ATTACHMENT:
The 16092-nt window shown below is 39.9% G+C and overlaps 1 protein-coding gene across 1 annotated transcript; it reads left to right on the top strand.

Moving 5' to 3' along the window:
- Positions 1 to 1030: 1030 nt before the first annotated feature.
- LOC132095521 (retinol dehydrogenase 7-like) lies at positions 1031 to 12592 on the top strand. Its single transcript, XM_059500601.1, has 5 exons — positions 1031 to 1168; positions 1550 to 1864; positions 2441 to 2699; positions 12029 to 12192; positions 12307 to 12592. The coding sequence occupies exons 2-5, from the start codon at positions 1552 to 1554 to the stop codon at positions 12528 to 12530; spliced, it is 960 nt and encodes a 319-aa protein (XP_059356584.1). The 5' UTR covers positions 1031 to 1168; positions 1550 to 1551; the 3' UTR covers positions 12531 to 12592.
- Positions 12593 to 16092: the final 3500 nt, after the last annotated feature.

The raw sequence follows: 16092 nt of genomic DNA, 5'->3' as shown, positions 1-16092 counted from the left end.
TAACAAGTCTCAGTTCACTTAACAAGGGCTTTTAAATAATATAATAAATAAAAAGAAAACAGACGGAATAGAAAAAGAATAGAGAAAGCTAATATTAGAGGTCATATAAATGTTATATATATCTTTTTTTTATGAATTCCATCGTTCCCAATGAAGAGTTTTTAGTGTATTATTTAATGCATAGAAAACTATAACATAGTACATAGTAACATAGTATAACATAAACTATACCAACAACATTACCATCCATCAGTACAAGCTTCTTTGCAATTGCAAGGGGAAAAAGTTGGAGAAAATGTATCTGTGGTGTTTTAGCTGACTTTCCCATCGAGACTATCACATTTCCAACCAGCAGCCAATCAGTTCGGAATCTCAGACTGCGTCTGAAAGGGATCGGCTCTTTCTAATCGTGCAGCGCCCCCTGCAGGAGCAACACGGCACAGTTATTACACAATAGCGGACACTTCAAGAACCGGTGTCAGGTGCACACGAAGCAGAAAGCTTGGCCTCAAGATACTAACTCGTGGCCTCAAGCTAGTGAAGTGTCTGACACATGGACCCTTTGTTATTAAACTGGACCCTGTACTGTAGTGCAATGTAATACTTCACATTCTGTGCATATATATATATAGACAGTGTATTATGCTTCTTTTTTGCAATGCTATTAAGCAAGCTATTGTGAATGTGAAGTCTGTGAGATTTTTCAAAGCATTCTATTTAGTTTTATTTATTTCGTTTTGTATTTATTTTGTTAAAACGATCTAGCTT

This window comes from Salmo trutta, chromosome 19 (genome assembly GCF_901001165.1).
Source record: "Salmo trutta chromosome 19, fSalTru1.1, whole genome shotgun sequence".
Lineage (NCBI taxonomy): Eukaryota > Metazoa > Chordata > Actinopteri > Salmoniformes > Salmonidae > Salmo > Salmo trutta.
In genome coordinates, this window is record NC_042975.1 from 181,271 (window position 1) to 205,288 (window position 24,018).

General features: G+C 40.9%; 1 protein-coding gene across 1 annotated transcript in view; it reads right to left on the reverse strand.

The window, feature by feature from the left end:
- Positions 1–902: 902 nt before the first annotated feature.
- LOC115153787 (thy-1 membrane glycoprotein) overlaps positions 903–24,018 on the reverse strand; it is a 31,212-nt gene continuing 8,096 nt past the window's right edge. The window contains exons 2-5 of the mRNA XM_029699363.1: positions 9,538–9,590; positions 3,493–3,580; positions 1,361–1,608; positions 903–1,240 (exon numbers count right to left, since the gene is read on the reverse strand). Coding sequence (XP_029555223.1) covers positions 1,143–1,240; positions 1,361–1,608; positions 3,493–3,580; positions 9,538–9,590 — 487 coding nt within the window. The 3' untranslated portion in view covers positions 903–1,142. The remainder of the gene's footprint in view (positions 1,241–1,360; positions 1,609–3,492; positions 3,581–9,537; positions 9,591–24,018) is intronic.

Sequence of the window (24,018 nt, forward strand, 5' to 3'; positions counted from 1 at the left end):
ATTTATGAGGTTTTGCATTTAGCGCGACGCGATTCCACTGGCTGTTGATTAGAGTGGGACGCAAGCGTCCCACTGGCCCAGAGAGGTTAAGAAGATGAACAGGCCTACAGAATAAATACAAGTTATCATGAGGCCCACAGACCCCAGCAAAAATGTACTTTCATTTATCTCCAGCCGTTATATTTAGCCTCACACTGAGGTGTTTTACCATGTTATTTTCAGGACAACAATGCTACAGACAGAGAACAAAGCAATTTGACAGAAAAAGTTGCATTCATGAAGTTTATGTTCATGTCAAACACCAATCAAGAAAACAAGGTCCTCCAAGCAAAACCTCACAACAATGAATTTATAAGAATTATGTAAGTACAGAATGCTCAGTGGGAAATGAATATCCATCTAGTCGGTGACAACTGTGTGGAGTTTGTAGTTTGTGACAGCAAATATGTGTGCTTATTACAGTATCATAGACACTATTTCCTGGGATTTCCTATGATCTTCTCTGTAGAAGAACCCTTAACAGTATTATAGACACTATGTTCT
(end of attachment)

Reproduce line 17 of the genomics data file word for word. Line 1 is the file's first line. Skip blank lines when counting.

ATTTATGAGGTTTTGCATTTAGCGCGACGCGATTCCACTGGCTGTTGATTAGAGTGGGACGCAAGCGTCCCACTGGCCCAGAGAGGTTAAGAAGATGAACAGGCCTACAGAATAAATACAAGTTATCATGAGGCCCACAGACCCCAGCAAAAATGTACTTTCATTTATCTCCAGCCGTTATATTTAGCCTCACACTGAGGTGTTTTACCATGTTATTTTCAGGACAACAATGCTACAGACAGAGAACAAAGCAATTTGACAGAAAAAGTTGCATTCATGAAGTTTATGTTCATGTCAAACACCAATCAAGAAAACAAGGTCCTCCAAGCAAAACCTCACAACAATGAATTTATAAGAATTATGTAAGTACAGAATGCTCAGTGGGAAATGAATATCCATCTAGTCGGTGACAACTGTGTGGAGTTTGTAGTTTGTGACAGCAAATATGTGTGCTTATTACAGTATCATAGACACTATTTCCTGGGATTTCCTATGATCTTCTCTGTAGAAGAACCCTTAACAGTATTATAGACACTATGTTCT